Thursday, July 17, 2008

Chompers


I always get depressed when someone asks me, “If you were a superhero, what power would you have?” I would choose invisibility, but not so I can go into the women’s locker room and spy on naked girls. I would use my power to disappear at work and watch the reaction of people when they walked into Lakeshore Entertainment. “Good God,” they would think, “There is no receptionist!” But this scenario only gets me thinking about how if I really did disappear, it wouldn’t really make that much of a difference anyway, and I’d probably be docked a vacation day. This makes me disheartened.

But the biggest reason I get depressed is because I already do have a superpower, it’s just not very good. No, it’s not flight, super strength, incredible flexibility, or even the ability to summon fire with my bare hands. It’s much more mundane than any of that. I have what dentists refer to as “Teeth of Steel.”
Now, I’ve never actually heard a dentist use this term when referring to my teeth, but I’m pretty sure my super chompers have come up more than once in casual dentist conversation, probably during an all-dentist poker game or something of that ilk. “My patient,” my dentist would say, eyeing his cards, “He’s got teeth like I’ve never seen before. Teeth of Steel, I’d say.”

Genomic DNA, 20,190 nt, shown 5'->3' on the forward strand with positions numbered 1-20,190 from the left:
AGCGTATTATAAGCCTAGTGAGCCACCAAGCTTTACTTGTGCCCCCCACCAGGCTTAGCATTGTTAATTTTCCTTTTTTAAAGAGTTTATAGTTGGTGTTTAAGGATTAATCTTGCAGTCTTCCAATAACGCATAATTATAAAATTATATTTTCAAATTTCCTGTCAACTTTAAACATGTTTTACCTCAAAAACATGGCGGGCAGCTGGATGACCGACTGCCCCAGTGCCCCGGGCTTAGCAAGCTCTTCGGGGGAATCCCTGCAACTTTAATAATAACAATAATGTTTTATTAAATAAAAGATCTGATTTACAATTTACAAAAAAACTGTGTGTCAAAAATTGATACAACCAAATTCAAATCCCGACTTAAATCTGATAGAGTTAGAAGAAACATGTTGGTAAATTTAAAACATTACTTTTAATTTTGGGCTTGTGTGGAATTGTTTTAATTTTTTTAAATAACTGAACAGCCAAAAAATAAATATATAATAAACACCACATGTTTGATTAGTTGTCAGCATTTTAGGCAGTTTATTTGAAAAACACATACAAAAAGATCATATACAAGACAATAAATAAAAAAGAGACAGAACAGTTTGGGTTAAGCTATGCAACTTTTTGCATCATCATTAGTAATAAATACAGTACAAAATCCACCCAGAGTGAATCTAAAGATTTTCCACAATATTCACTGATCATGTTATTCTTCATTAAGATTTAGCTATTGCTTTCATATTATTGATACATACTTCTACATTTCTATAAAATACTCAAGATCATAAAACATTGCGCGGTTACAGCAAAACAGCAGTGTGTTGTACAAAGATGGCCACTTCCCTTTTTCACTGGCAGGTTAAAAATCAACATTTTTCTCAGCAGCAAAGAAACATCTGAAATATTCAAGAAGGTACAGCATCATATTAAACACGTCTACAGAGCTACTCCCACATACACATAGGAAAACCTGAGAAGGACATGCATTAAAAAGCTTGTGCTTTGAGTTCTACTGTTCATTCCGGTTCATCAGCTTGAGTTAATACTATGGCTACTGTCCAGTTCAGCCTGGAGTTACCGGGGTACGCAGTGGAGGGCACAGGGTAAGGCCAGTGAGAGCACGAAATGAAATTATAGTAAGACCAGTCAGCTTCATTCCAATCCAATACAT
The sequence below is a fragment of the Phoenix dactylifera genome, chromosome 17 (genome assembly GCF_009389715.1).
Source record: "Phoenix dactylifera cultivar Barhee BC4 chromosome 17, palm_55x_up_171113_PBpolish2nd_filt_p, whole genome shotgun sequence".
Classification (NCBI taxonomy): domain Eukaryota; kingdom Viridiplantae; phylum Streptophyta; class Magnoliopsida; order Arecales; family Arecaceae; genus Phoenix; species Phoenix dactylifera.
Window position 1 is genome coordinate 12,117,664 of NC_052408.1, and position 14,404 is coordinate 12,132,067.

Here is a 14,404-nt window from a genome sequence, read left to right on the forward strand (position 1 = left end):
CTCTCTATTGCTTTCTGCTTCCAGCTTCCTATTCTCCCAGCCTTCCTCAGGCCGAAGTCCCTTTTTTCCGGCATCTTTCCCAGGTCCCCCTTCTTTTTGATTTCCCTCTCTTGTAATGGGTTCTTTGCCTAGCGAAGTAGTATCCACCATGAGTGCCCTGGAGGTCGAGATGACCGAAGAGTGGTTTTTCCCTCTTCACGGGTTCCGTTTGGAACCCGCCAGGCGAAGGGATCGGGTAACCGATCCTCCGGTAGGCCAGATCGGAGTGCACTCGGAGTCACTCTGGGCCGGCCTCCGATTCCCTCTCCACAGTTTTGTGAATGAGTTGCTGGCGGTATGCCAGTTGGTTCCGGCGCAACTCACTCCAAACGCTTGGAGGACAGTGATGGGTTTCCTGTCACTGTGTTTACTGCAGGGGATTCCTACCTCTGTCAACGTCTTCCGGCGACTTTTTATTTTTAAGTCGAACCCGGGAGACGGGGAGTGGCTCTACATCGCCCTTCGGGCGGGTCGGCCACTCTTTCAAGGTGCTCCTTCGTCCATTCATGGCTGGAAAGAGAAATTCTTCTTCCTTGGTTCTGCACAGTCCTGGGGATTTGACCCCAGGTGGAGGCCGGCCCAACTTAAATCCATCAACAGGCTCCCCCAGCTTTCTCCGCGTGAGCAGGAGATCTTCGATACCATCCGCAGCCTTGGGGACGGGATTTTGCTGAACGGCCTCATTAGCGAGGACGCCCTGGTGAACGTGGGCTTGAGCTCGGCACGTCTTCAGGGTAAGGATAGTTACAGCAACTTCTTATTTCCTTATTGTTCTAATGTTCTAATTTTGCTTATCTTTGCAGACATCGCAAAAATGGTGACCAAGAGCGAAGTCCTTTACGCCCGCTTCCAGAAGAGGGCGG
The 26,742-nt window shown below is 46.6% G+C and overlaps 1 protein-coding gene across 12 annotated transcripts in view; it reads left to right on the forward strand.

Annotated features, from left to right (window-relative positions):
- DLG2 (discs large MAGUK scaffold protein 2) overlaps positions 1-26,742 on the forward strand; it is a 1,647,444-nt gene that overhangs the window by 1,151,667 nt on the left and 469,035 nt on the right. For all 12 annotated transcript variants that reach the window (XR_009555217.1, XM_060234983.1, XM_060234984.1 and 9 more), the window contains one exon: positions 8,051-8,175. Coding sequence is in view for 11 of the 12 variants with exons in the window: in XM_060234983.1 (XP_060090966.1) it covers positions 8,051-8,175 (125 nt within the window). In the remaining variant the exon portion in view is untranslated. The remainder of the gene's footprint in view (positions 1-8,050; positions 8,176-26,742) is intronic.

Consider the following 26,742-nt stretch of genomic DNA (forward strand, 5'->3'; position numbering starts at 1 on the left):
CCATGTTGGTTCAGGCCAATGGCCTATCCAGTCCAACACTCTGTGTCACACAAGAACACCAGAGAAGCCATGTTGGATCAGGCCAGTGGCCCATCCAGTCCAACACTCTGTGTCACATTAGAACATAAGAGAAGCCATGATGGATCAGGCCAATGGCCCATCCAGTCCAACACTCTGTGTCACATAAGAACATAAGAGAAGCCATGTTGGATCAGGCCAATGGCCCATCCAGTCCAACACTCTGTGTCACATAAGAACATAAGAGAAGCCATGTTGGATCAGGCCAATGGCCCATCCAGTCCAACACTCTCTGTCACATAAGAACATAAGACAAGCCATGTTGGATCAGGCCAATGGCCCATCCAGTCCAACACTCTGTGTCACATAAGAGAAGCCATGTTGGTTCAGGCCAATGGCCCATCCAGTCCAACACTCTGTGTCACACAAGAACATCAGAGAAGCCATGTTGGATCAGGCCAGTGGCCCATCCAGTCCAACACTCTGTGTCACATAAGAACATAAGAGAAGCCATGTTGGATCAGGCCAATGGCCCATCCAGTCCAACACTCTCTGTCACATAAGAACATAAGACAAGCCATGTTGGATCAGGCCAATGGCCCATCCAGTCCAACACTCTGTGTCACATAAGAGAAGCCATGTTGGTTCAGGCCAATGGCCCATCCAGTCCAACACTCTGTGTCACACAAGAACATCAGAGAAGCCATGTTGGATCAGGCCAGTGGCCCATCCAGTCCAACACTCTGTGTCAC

Like most superheroes, the discovery of my super power was by accident... accidentally not brushing my teeth before bed for over ten years. As soon as I got into college I thought, “Why brush at night when my breath will just smell bad in the morning, and I have to brush my teeth all over again?” I also didn’t floss. I had never flossed, and the thought of picking up something like that when I was well into my late teens seemed like a desperate kowtow to authority. Mouthwash? Forget it.

I didn’t go to the dentist for ten years either. At first, it was because I was lazy. Then it was because I didn’t have insurance. And then it was because I was frightened of getting yelled at by a dentist for not going for so long, and I was afraid of what they may actually find nesting in my mouth. (Remember, I didn’t know I had Teeth of Steel.)

I had some teeth pain during those years, but nothing too major, and my gums only bled if touched. You know how they say plaque is invisible? Well, not after ten years.

Eventually, I decided if anyone was ever going to love me again I needed to get rid of my earrings and get a dentist to clean my teeth.

“Wow,” my dentist told me during my first exam in over a decade, “You only have two small cavities.” Yes, after ten years I only had two small cavities. Sure, my teeth would have eventually fallen out from gum disease, but they would be strong teeth with no fillings, teeth that would last for an eternity. After a nuclear war there will be only cockroaches and my teeth.

Alas, I haven’t saved any lives with my super power. But I’m happy to report that I’ve been brushing my teeth regularly twice a day for the last few years. I even floss nightly. My teeth look good, but I know that somewhere out there is a toothless super villain out to destroy my Teeth of Steel. And until the day we meet and do battle, I’ll continue to disguise myself as plain old Nathan Jordan, mild-mannered receptionist.

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